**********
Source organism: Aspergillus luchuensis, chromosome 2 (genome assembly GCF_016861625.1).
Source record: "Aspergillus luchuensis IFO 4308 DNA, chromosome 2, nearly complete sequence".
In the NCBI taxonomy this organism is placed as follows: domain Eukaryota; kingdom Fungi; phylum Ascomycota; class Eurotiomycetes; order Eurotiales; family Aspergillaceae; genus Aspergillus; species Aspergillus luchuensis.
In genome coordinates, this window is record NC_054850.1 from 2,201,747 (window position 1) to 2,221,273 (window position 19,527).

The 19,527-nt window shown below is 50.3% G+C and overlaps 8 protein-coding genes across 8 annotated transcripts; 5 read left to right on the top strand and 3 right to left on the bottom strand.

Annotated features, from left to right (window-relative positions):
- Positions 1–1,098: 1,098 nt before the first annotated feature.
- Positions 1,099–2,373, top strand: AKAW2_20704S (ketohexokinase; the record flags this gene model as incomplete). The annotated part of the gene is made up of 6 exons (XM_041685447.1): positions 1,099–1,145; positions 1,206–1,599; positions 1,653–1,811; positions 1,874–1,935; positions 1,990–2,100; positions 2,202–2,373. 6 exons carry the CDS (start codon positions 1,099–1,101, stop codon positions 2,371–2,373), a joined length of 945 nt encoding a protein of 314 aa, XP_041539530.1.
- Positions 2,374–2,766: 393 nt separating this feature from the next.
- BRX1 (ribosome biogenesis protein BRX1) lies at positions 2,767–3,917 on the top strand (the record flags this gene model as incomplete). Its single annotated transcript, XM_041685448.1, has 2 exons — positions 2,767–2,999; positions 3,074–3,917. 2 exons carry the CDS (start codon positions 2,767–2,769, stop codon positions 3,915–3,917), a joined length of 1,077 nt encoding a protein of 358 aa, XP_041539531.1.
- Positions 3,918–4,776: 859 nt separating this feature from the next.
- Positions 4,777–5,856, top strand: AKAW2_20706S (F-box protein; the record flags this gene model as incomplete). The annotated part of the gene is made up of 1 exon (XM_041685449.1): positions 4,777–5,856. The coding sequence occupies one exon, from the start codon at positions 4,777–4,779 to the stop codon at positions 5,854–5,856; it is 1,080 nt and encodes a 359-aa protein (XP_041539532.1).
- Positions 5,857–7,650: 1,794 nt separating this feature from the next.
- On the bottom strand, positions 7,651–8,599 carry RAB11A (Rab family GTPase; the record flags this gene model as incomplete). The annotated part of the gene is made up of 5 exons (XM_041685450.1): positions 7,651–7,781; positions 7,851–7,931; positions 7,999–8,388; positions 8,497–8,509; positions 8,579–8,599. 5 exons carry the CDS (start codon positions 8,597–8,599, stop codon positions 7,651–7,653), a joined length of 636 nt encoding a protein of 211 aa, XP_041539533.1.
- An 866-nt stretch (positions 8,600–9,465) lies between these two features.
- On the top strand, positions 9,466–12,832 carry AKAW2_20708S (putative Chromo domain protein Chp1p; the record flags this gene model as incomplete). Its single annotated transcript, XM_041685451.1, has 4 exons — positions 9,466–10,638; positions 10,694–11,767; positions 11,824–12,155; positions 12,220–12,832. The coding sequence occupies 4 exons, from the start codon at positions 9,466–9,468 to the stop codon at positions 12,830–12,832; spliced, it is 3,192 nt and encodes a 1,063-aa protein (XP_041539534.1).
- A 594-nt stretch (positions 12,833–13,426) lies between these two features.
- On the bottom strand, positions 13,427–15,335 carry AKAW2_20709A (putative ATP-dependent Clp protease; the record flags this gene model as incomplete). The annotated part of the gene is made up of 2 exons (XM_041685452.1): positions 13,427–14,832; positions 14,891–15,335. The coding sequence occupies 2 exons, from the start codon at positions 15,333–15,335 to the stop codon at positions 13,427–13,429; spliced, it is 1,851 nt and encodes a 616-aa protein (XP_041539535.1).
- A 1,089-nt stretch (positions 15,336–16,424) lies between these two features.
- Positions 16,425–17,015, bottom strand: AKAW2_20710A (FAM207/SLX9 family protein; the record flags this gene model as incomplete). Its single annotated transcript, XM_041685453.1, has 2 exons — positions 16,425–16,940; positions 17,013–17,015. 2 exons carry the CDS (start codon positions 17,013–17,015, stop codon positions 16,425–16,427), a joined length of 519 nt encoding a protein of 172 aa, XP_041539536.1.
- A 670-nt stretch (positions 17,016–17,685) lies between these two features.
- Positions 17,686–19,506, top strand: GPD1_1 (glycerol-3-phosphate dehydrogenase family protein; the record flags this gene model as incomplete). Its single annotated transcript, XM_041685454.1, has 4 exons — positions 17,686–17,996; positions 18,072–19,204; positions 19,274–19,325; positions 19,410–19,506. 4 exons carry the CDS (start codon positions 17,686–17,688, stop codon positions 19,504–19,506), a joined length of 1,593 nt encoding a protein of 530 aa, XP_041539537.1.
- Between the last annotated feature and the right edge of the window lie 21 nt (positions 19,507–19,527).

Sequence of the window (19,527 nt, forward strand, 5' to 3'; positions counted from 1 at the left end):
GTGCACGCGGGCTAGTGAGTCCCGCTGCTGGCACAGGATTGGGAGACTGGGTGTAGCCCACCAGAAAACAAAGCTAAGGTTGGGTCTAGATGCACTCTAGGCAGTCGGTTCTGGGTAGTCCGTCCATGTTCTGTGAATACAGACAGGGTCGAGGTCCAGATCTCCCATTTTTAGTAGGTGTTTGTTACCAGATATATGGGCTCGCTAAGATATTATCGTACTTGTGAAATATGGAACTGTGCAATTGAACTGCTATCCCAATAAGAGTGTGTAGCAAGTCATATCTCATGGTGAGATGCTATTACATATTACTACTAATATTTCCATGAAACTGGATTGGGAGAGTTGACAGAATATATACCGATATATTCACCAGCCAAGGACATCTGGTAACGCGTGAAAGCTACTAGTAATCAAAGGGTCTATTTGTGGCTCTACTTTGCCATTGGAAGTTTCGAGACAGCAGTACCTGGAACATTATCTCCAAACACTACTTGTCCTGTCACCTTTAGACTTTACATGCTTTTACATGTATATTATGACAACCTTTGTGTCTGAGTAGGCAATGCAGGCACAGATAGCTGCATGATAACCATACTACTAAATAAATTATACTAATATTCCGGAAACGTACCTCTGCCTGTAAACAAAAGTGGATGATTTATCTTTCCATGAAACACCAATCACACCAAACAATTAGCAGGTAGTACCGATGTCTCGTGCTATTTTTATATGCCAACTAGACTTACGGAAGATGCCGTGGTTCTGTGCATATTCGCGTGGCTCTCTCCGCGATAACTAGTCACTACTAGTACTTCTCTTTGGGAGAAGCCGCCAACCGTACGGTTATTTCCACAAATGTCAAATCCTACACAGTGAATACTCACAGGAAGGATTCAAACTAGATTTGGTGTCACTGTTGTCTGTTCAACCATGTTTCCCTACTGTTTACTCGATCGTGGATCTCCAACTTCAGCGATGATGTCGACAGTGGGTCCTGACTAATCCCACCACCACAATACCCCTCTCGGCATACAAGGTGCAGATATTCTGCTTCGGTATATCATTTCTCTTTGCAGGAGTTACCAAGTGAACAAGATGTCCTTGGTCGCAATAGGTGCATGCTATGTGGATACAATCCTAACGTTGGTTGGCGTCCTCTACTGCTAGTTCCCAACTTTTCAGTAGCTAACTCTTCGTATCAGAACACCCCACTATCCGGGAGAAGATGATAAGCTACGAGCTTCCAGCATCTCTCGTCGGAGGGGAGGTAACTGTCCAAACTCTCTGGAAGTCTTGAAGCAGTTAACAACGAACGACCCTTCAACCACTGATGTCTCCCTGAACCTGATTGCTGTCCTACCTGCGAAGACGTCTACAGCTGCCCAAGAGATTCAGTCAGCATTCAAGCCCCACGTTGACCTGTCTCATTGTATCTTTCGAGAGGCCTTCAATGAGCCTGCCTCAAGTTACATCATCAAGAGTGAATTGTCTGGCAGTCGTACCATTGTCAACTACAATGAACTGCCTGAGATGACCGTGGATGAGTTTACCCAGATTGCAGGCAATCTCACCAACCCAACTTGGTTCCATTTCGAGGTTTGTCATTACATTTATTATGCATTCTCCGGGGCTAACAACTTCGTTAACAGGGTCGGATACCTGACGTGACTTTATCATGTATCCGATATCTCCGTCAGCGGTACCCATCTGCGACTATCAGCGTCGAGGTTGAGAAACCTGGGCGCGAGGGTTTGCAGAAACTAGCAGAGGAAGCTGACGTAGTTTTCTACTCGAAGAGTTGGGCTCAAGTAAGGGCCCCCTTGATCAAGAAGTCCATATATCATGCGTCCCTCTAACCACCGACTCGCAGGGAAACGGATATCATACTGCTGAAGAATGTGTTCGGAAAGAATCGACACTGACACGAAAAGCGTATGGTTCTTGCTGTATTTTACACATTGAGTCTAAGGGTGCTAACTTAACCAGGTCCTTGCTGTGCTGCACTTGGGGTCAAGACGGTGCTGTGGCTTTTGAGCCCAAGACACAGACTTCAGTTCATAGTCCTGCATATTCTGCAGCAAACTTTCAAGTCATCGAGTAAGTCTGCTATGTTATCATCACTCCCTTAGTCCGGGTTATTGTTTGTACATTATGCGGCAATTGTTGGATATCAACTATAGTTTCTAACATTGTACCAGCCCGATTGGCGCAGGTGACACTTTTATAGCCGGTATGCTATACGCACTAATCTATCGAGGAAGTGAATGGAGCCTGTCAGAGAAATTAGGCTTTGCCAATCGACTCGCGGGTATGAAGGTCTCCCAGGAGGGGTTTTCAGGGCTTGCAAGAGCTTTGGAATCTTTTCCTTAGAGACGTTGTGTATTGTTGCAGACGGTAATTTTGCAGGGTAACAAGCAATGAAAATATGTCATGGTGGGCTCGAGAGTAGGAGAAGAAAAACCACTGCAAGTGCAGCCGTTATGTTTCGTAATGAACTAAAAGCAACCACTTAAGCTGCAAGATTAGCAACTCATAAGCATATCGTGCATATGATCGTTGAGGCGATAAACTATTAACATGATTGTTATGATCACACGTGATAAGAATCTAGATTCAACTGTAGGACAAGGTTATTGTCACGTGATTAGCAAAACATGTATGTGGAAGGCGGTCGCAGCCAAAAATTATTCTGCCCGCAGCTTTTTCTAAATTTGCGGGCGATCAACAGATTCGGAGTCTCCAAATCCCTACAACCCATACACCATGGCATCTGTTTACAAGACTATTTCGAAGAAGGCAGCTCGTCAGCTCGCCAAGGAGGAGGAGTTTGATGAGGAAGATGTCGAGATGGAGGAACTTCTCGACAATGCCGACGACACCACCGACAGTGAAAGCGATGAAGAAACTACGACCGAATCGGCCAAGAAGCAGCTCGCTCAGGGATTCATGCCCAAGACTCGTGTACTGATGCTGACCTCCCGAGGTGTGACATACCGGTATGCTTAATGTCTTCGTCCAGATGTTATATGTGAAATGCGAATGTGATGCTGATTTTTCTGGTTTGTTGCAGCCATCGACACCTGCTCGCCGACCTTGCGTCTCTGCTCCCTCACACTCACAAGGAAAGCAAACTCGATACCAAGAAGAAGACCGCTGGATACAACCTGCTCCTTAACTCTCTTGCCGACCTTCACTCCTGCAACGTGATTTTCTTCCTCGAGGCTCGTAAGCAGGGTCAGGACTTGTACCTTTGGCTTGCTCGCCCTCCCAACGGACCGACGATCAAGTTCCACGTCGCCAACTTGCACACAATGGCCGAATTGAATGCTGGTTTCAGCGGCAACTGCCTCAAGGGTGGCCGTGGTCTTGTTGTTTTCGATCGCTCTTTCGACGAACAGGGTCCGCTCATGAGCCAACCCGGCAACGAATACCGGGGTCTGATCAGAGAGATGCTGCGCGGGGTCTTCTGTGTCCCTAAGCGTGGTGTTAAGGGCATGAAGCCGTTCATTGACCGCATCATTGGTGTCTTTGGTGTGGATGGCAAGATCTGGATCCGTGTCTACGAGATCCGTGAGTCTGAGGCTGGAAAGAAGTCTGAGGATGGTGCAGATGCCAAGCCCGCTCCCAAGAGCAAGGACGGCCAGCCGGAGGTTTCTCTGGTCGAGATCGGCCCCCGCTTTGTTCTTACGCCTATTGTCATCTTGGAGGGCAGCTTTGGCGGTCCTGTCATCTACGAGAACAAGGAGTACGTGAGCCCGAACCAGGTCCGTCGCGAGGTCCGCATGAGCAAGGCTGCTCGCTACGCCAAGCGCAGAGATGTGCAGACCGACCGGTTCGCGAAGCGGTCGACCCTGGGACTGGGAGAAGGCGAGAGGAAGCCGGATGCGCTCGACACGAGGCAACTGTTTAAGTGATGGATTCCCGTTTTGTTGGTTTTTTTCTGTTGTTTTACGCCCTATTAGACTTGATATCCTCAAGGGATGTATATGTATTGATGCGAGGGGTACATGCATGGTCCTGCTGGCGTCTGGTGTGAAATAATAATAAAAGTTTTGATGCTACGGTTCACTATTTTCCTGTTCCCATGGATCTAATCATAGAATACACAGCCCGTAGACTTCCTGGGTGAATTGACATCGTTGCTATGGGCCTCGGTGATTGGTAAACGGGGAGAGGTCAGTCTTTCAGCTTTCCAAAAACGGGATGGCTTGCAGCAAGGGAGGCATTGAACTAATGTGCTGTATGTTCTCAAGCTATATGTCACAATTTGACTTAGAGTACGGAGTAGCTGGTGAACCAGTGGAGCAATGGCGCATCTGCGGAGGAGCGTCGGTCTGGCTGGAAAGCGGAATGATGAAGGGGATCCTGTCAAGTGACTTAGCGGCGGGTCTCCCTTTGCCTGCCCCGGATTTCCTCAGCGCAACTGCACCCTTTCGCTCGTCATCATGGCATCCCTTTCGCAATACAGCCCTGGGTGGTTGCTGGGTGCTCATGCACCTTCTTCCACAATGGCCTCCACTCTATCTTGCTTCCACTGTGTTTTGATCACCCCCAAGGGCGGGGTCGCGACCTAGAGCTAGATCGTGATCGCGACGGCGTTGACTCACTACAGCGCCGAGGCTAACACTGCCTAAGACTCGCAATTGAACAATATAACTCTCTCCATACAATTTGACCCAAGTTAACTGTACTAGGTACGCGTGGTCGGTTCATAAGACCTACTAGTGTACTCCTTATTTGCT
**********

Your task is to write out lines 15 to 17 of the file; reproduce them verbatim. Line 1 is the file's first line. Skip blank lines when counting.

- An 866-nt stretch (positions 8,600–9,465) lies between these two features.
- On the top strand, positions 9,466–12,832 carry AKAW2_20708S (putative Chromo domain protein Chp1p; the record flags this gene model as incomplete). Its single annotated transcript, XM_041685451.1, has 4 exons — positions 9,466–10,638; positions 10,694–11,767; positions 11,824–12,155; positions 12,220–12,832. The coding sequence occupies 4 exons, from the start codon at positions 9,466–9,468 to the stop codon at positions 12,830–12,832; spliced, it is 3,192 nt and encodes a 1,063-aa protein (XP_041539534.1).
- A 594-nt stretch (positions 12,833–13,426) lies between these two features.